Think of the people you work with every day. Half of them do not like being there. Maybe you're one of them, living a life that Henry David Thoreau would have described as one of "quiet desperation."
Many of us also conflate our self-worth with our career, unhelpfully, and our job unhappiness becomes life unhappiness, which raises the stakes.
Wouldn't it be nice to stop being envious of those who love their jobs and become one of them?
There is a lot of career advice out there about how to ask for a raise, get a promotion, deal with a difficult boss, manage others and so on. But very little addresses the fundamental issue of your day-to-day happiness at work, which is a shame, since you don't need anyone else to give you that happiness.
The factors that can tip the scales one way or the other for job happiness can boil down to our innate desire for three things: control over our lives, positive daily connections, and joy and meaning in how we spend our waking time (half of which is at work, for most people).
The way to integrate our need for control, connection and meaning -- while on the clock -- is by "job crafting." That's the term used by Yale University psychologist Amy Wrzesniewski and University of Michigan professor of business administration and psychology Jane E. Dutton. It's about "taking control of, or reframing, some of these factors," they wrote in a study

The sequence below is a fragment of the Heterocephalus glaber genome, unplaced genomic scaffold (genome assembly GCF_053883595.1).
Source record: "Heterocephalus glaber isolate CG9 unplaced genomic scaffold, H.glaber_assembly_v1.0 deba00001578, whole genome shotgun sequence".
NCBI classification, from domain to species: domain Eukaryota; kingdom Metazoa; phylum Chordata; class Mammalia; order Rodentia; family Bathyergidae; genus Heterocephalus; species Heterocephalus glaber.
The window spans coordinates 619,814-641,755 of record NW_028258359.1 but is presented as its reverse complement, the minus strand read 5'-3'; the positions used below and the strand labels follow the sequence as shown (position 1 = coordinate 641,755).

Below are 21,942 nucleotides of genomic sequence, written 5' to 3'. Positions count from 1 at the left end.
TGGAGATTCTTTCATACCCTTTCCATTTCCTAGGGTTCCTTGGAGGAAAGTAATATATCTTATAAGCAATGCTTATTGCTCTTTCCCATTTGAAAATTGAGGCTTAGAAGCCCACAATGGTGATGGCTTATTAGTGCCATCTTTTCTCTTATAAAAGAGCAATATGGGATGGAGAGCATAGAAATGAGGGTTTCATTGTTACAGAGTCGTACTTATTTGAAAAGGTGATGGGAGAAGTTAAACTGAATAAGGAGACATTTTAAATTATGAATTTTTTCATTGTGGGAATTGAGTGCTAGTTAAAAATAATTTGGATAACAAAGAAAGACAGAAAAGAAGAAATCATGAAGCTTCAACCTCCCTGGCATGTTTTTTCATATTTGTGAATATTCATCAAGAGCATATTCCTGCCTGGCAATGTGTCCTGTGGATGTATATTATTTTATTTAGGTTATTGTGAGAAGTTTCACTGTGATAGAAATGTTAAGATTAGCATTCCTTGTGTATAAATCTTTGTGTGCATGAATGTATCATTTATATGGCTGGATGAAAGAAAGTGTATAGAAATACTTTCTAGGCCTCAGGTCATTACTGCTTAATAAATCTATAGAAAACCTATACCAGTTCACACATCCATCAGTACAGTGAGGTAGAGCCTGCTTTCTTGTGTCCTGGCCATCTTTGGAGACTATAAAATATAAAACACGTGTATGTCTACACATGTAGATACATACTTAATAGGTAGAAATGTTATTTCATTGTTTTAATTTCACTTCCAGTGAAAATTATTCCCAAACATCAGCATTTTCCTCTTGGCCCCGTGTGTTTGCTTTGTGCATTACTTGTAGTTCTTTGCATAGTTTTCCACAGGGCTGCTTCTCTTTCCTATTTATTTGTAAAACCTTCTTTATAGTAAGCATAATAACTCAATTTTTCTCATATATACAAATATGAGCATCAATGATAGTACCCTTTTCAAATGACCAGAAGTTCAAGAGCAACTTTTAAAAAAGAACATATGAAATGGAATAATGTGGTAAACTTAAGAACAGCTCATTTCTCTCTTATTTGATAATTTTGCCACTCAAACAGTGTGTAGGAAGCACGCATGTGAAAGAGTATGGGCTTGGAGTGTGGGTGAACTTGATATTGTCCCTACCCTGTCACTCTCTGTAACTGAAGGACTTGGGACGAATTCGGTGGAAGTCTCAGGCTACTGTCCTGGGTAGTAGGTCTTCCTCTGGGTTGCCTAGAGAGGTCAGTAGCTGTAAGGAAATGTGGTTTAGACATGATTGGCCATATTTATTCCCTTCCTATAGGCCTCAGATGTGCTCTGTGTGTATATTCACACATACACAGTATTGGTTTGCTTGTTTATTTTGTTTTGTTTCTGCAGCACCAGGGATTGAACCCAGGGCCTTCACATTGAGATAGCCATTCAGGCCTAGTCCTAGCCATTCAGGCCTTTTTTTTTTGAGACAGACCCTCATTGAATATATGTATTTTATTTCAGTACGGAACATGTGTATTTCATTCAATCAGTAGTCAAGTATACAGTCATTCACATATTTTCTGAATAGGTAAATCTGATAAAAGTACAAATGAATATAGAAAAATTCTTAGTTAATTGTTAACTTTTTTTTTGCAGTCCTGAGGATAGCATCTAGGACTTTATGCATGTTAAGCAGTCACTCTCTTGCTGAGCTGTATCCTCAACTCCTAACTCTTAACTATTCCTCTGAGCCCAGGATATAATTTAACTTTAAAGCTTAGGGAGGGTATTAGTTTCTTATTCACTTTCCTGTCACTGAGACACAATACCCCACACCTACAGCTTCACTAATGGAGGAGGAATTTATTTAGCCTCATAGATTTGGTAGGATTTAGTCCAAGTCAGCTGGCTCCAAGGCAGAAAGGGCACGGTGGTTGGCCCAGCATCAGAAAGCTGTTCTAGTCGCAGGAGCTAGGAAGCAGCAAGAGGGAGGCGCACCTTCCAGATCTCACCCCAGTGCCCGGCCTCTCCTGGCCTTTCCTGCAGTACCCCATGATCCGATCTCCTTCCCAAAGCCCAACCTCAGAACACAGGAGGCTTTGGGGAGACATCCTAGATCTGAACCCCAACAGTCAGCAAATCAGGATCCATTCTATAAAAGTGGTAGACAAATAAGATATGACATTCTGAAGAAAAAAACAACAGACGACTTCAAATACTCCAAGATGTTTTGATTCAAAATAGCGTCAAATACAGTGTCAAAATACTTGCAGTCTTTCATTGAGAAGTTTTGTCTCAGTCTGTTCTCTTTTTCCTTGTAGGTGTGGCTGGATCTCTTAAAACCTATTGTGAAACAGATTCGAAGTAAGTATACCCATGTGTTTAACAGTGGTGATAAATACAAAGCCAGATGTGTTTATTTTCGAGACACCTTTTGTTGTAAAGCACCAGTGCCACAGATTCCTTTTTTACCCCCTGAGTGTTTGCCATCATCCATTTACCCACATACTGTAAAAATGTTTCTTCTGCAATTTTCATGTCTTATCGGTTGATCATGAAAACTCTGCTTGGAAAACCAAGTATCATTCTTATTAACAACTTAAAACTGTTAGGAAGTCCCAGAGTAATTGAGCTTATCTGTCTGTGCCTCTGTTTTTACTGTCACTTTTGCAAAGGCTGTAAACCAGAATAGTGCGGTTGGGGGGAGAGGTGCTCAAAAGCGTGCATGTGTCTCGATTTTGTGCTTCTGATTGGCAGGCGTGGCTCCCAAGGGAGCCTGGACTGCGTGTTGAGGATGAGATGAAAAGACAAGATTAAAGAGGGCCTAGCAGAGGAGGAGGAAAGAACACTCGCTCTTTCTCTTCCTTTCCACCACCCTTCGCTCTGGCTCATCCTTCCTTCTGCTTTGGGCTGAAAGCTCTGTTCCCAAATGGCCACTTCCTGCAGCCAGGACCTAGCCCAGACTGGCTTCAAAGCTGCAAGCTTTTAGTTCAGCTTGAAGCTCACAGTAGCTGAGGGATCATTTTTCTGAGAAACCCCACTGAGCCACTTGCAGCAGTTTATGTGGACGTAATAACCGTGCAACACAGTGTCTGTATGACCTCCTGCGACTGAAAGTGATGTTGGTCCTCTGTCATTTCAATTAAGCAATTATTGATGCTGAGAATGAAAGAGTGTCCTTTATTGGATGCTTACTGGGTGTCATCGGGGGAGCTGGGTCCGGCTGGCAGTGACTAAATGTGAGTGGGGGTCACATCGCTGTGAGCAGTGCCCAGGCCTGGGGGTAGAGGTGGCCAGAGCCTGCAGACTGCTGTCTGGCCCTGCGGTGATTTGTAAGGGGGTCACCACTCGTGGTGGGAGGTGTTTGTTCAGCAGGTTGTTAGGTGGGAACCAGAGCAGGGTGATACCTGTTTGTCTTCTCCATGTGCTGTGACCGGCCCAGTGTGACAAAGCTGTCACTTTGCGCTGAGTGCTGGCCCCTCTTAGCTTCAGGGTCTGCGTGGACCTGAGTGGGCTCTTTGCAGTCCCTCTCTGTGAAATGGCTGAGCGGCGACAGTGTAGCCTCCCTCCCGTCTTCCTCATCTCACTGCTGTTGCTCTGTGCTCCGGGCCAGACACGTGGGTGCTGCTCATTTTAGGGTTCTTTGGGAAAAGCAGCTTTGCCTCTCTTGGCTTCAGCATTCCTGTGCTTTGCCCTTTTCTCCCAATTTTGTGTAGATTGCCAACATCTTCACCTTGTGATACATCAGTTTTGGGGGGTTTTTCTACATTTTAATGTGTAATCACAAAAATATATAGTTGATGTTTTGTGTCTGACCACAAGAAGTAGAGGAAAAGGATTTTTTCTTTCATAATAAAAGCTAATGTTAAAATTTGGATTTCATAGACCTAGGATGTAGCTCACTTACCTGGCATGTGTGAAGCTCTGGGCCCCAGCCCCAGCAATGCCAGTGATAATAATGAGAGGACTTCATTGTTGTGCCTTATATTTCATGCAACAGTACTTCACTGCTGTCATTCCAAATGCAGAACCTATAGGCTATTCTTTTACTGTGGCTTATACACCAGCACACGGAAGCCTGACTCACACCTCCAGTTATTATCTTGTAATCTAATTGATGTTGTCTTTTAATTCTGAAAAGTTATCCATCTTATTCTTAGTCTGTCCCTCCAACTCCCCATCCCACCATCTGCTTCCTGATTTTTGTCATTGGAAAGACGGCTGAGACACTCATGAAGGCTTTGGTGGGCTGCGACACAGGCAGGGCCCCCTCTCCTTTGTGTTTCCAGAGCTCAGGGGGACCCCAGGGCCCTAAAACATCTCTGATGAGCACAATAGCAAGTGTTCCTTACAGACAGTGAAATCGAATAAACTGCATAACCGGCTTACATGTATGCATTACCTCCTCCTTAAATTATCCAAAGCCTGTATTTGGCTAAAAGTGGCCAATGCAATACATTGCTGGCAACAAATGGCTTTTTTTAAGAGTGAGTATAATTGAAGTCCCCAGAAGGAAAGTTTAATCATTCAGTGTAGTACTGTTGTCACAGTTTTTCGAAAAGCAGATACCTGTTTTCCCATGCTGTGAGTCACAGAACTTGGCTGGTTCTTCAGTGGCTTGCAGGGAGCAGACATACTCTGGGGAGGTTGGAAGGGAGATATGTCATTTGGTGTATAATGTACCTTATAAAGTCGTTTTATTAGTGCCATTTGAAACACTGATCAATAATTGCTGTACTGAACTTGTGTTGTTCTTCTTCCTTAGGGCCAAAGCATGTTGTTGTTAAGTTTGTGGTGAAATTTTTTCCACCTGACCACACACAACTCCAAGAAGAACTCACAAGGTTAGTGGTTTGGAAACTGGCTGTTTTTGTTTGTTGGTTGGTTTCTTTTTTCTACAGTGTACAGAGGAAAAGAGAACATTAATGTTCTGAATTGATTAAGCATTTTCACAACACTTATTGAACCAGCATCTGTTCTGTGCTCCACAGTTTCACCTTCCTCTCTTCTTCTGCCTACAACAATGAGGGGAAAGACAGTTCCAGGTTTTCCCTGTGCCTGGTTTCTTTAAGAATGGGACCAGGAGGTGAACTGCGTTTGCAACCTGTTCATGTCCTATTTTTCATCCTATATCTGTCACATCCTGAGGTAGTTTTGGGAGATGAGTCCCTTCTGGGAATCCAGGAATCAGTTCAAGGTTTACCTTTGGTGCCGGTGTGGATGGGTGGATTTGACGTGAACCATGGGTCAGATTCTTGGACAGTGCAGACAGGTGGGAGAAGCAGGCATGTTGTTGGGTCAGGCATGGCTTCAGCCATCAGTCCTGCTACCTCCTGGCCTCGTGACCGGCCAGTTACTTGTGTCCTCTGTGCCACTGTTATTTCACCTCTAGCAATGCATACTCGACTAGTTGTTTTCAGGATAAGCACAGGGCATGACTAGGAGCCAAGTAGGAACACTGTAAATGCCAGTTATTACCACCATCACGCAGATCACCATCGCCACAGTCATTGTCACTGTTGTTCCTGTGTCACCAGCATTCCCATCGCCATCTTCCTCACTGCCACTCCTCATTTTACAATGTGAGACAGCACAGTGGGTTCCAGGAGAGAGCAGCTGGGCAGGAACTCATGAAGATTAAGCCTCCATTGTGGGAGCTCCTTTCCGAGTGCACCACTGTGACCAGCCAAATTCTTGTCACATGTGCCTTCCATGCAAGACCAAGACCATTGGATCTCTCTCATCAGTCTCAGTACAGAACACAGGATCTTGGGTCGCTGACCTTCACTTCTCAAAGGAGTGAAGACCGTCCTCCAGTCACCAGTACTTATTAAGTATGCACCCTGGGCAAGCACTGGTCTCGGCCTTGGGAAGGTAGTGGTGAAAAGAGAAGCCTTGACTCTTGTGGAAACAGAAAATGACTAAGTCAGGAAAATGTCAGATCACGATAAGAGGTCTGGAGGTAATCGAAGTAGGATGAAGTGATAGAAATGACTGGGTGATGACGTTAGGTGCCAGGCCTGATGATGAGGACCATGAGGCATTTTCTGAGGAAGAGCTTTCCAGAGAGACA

on the topic.
The problem is not the job
People who don't like their jobs -- i.e., most of us -- may suffer and grumble day to day. They may even be chronically stressed, a state that has serious medical consequences
, from hypertension and cardiovascular disease to decreased mental health, according to a meta-analysis of studies by the Stanford Graduate School of Business and Harvard Business School.
There are also factors connected to job happiness that we have little control over, such as your boss. About half of people who quit their job did so "to get away from their manager," according to a Gallup poll last year
. Salaries are important as well.
But we don't usually decide who our boss is, and they can suddenly change. As for money, studies have showed it has only a short-term effect on happiness.
So that leaves you with one powerful recourse: Take matters into your own hands.
Wrzesniewski and Dutton's research focused on three main factors of deeper workplace satisfaction that are within your sphere of influence: 1) Refining your job to add parts you like and remove parts you don't. 2) Building better relationships with your colleagues. 3) Reframing your job to add meaning and purpose.
Wrzesniewski distilled them nicely on the excellent social science podcast